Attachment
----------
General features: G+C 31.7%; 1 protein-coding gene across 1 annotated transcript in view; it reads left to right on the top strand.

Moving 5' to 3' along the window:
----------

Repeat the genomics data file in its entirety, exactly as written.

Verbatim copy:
General features: G+C 31.7%; 1 protein-coding gene across 1 annotated transcript in view; it reads left to right on the top strand.

Moving 5' to 3' along the window: